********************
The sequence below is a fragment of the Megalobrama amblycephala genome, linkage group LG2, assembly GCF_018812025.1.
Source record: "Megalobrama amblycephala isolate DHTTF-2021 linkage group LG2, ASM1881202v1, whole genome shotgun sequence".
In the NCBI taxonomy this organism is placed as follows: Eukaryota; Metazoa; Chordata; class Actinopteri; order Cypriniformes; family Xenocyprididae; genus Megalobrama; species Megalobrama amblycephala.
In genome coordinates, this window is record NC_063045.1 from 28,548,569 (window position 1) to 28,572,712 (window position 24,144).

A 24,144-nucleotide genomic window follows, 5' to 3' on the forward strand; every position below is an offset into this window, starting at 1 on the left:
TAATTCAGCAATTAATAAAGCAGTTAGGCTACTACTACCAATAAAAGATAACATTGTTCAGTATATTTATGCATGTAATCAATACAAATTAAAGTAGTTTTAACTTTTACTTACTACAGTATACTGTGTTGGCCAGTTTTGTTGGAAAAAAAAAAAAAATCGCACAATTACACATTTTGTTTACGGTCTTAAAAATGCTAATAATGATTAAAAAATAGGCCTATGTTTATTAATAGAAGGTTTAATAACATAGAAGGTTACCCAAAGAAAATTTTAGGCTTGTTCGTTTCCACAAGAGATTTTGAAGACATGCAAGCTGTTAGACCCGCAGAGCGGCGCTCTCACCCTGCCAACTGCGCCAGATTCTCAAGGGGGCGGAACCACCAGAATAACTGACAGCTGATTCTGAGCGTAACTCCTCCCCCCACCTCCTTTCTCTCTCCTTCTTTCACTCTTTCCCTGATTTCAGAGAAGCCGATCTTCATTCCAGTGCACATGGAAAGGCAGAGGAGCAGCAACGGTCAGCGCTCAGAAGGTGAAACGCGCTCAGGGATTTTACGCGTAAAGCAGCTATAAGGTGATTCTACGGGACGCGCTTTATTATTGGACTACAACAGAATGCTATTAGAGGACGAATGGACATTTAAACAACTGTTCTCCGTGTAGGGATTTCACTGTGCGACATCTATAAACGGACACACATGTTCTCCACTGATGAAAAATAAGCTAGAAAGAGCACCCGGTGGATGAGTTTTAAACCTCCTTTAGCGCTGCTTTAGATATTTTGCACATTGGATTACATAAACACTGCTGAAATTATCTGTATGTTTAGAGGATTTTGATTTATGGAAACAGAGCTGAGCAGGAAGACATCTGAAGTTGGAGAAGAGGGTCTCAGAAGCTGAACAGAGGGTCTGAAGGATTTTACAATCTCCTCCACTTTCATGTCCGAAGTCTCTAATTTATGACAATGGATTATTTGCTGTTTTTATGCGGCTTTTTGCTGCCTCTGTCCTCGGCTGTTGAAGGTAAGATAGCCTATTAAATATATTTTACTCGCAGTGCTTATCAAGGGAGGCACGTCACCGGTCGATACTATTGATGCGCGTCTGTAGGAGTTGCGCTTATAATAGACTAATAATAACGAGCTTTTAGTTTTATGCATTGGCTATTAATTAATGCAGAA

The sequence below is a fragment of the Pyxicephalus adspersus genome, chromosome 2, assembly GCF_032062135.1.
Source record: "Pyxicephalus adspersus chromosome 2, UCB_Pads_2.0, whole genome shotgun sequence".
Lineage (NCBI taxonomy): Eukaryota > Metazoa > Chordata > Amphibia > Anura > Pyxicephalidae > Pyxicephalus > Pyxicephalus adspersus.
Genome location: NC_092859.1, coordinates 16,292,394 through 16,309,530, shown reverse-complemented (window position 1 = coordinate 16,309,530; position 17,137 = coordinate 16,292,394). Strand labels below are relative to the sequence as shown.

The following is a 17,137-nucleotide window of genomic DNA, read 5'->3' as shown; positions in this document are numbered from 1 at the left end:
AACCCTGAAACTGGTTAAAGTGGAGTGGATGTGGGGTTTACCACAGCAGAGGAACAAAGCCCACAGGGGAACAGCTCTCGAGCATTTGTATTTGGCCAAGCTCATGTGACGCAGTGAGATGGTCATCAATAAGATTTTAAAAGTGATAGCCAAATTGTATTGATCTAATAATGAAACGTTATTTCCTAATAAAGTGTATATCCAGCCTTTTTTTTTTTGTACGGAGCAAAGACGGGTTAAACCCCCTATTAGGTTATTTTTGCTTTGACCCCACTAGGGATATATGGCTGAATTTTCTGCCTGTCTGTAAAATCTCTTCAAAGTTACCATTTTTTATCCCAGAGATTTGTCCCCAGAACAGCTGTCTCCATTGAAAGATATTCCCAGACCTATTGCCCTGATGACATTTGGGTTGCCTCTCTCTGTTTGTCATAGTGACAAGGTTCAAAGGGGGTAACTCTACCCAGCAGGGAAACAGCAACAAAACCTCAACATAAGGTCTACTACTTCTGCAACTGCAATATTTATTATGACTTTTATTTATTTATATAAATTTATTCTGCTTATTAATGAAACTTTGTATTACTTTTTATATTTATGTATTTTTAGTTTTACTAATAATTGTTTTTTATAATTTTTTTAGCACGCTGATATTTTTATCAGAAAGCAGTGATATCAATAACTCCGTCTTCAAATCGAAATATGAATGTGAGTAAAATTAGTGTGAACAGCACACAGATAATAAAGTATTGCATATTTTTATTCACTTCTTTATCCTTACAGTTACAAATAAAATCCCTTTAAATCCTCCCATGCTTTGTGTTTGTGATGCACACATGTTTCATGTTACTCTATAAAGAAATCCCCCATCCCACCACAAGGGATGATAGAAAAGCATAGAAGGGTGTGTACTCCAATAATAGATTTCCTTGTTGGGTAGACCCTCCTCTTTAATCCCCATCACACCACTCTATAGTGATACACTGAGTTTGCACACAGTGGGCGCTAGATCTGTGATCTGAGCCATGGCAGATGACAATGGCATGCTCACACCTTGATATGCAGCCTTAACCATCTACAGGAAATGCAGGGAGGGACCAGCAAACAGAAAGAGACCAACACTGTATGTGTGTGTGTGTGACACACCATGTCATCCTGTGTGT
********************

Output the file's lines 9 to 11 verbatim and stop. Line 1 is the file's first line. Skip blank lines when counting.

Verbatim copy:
Lineage (NCBI taxonomy): Eukaryota > Metazoa > Chordata > Amphibia > Anura > Pyxicephalidae > Pyxicephalus > Pyxicephalus adspersus.
Genome location: NC_092859.1, coordinates 16,292,394 through 16,309,530, shown reverse-complemented (window position 1 = coordinate 16,309,530; position 17,137 = coordinate 16,292,394). Strand labels below are relative to the sequence as shown.

The following is a 17,137-nucleotide window of genomic DNA, read 5'->3' as shown; positions in this document are numbered from 1 at the left end: